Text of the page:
Fiscal conservatives tend to look askance at large issuances of public debt. In this sentiment, they are in good company. “I go on the principle that a public debt is a public curse,” wrote James Madison, “and in a Republican Government a greater curse than any other.” His mentor and friend Thomas Jefferson agreed. “We must not let our rulers load us with perpetual debt,” he said. George Washington warned against “throwing upon posterity the burden which we ourselves ought to bear.” And Benjamin Franklin observed that “when you run in debt, you give to another power over your liberty.”
Of course, not a single one of these American Founders avoided debt entirely. Some were personally indebted for much of their lives, much to their frustration. More to the point, all of them accepted the wisdom of public borrowing in certain circumstances.
To advise against a large accumulation of public debt, in other words, is not to exclude borrowing from the fiscal conservative’s toolkit. Rather, it is to use debt only for large-scale projects with high costs in the short run and high returns in the long run. Which brings me to Gov. Pat McCrory’s recent recommendation that the state issue $1 billion in bonds to finance a package of transportation improvements across the state.
North Carolina has traditionally been a low-debt state. Over the decades, state and local policymakers devoted substantial sums to capital needs on a pay-as-you-go basis while using bonded debt as a supplement. Around the turn of the 21st century, that began to change. Faced with continued population growth and less-than-robust revenue growth, governments made greater use of debt, especially in the form of certificates of participation, special-obligation bonds, and other devices that didn’t require a public referendum.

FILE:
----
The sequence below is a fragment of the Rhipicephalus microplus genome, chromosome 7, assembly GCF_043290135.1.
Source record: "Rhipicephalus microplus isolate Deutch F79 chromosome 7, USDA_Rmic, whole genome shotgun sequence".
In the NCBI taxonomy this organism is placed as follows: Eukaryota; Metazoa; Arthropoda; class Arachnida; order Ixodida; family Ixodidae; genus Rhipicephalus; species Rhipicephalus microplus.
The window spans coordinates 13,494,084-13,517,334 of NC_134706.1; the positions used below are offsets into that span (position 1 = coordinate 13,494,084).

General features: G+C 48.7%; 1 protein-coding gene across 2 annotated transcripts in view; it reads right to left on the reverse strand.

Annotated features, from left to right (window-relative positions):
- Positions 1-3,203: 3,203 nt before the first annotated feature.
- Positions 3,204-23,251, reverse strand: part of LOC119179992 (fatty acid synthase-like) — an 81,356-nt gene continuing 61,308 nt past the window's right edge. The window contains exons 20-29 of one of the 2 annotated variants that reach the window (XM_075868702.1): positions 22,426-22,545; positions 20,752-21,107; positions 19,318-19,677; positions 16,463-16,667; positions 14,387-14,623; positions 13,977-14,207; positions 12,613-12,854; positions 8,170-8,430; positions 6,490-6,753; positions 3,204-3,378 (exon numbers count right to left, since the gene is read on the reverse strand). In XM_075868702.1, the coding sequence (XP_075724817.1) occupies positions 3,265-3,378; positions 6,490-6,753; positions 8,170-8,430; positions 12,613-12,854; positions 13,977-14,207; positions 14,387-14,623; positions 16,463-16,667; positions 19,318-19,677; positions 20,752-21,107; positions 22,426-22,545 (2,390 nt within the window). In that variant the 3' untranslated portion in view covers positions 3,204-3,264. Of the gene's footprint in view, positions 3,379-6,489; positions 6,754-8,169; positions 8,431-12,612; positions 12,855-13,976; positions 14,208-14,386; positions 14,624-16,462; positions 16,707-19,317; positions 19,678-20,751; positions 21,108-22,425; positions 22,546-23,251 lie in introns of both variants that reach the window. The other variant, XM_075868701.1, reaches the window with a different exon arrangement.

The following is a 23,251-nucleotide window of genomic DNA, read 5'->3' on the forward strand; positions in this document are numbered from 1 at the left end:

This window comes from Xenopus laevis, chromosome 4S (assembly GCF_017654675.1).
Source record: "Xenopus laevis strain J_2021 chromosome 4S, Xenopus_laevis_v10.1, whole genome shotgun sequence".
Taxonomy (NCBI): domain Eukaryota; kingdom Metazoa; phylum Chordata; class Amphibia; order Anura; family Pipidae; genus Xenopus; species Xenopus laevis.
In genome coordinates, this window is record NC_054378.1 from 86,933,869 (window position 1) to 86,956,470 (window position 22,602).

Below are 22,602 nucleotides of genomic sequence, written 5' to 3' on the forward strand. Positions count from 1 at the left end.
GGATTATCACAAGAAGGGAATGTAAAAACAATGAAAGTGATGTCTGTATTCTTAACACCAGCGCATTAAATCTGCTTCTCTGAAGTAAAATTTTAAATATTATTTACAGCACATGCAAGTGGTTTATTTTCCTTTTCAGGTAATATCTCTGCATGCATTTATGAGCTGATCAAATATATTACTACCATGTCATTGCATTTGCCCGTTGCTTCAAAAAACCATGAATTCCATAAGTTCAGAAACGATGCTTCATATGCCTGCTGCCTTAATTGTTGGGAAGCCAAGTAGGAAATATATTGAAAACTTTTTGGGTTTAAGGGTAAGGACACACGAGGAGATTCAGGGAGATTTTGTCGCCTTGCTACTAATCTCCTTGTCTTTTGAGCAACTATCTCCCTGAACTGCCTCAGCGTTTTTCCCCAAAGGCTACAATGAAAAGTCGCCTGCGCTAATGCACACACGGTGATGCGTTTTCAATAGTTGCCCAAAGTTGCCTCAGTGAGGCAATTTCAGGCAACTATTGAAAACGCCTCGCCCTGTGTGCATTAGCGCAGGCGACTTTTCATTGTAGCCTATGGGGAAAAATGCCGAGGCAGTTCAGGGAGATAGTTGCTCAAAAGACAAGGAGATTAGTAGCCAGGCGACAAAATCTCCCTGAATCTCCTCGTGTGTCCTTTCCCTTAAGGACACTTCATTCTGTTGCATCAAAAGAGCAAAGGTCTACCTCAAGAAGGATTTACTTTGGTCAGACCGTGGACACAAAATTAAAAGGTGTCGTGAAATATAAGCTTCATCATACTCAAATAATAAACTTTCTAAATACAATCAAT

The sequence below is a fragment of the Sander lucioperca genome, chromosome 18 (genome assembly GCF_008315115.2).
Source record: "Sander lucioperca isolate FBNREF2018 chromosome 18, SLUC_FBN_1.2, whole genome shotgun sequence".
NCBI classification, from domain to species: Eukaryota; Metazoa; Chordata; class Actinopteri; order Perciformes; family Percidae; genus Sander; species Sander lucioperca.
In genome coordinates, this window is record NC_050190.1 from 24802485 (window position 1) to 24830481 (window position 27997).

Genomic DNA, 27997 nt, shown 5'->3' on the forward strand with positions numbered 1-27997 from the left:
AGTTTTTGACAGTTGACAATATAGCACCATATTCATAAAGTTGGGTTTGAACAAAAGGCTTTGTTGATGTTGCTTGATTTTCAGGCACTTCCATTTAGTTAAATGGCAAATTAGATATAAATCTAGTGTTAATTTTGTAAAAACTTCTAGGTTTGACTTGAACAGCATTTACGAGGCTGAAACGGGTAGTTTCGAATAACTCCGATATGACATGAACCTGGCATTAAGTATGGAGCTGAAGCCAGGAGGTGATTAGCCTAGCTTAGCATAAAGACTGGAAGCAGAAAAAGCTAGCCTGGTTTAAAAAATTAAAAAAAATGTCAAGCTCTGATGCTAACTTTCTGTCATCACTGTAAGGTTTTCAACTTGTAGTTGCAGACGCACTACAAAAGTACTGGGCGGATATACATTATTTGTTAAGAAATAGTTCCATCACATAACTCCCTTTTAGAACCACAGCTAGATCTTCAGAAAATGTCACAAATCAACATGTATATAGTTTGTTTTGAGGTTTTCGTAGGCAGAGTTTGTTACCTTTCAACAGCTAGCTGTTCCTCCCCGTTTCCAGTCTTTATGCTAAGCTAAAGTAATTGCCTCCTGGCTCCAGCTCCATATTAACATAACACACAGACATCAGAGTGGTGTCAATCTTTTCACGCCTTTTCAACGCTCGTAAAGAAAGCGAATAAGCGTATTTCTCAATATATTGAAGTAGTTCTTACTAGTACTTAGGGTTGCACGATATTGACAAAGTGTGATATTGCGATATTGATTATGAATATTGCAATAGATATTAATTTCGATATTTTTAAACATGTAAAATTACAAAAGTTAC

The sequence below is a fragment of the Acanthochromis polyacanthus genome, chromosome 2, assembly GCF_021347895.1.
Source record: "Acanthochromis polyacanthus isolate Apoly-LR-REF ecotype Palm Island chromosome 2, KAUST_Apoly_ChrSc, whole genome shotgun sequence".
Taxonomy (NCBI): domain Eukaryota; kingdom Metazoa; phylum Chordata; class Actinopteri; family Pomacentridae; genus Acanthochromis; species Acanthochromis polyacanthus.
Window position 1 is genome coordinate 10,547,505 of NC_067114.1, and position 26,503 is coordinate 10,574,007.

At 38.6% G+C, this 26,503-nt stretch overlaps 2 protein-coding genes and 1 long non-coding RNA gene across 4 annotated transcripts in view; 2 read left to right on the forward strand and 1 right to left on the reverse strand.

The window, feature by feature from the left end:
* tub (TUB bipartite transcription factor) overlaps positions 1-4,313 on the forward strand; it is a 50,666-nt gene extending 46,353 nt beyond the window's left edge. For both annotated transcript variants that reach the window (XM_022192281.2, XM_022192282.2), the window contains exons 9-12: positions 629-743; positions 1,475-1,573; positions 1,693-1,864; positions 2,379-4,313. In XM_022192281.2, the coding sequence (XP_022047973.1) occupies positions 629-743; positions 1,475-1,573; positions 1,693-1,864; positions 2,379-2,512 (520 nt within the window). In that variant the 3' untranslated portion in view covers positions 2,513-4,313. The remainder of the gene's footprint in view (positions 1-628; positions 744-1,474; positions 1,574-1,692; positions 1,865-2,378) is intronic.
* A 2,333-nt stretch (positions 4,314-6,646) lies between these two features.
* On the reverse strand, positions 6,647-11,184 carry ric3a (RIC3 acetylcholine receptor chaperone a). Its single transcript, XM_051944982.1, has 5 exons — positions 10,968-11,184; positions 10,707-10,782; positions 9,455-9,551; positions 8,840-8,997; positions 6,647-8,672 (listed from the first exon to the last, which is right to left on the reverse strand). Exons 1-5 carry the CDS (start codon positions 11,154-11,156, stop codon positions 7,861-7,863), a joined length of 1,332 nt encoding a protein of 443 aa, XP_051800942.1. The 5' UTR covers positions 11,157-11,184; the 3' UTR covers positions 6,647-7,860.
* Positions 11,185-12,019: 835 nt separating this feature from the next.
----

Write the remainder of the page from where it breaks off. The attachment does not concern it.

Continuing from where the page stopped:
In 1998, the total cost of servicing North Carolina’s state debt was $166 million, or about $22 per resident. By 2013, debt service had risen to $843 million, or $91 per resident. Counties and municipalities loaded up on more debt at the same time. North Carolina has other long-term fiscal obligations, as well — to pay pension and health benefits to teachers and other public employees, for example, which are currently underfunded by many billions of dollars.
Believe it or not, the deterioration of North Carolina’s balance sheet since the turn of the century has been more than matched by that of other states, where pension funds are in much worse shape and governments borrowed billions of dollars to fund infrastructure projects of little practical value. On a per-person basis, North Carolina had the sixth-lowest debt load in the country as of 2011.
That’s one reason why, according to State Treasurer Janet Cowell’s latest debt-affordability study, North Carolina has the capacity to add $570 million in General Fund debt and $805 million in Highway Fund debt without triggering scrutiny by bond-rating agencies.
To say that we’re not in an Illinois-like debt crisis, however, is not to say that North Carolina ought to take on more debt. Everything else being equal, borrowing is costlier than paying as you go. And every dollar spent on servicing an infrastructure debt is a dollar than can’t be spent on something North Carolinians might value more, such as teacher salaries, community-college training, or tax relief.
Gov. McCrory has yet to formalize the list of projects he’d fund with a $1 billion bond or explain how it would be financed. Conservatives should withhold judgment until he does so. For example, if he proposed to fund light-rail schemes or low-traffic road projects with gas-tax hikes, I’d say no to the deal. If he proposed to fund high-priority roads by ending the annual transfer of Highway Fund revenues to non-highway functions, I might well say yes.
Despite the cost of debt service, borrowing can still be in the interest of taxpayers in the long run if it locks in lower construction costs or speeds the completion of high-value projects with large economic and fiscal payoffs. In such cases, taxpayers gain more in higher incomes than they lose to taxes. But the details matter. Let’s see them.
John Hood is chairman of the John Locke Foundation.